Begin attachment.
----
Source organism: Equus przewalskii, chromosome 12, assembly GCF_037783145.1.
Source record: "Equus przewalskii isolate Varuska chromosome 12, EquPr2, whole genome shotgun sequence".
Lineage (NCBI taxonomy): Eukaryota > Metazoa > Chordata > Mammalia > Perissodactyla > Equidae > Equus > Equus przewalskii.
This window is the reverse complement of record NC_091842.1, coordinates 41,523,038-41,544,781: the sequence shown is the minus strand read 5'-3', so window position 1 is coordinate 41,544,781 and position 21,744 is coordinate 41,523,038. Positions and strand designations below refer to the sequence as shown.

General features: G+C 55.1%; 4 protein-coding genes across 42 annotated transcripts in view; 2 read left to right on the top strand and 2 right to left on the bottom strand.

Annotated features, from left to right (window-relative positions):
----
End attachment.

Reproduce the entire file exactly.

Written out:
Source organism: Equus przewalskii, chromosome 12, assembly GCF_037783145.1.
Source record: "Equus przewalskii isolate Varuska chromosome 12, EquPr2, whole genome shotgun sequence".
Lineage (NCBI taxonomy): Eukaryota > Metazoa > Chordata > Mammalia > Perissodactyla > Equidae > Equus > Equus przewalskii.
This window is the reverse complement of record NC_091842.1, coordinates 41,523,038-41,544,781: the sequence shown is the minus strand read 5'-3', so window position 1 is coordinate 41,544,781 and position 21,744 is coordinate 41,523,038. Positions and strand designations below refer to the sequence as shown.

General features: G+C 55.1%; 4 protein-coding genes across 42 annotated transcripts in view; 2 read left to right on the top strand and 2 right to left on the bottom strand.

Annotated features, from left to right (window-relative positions):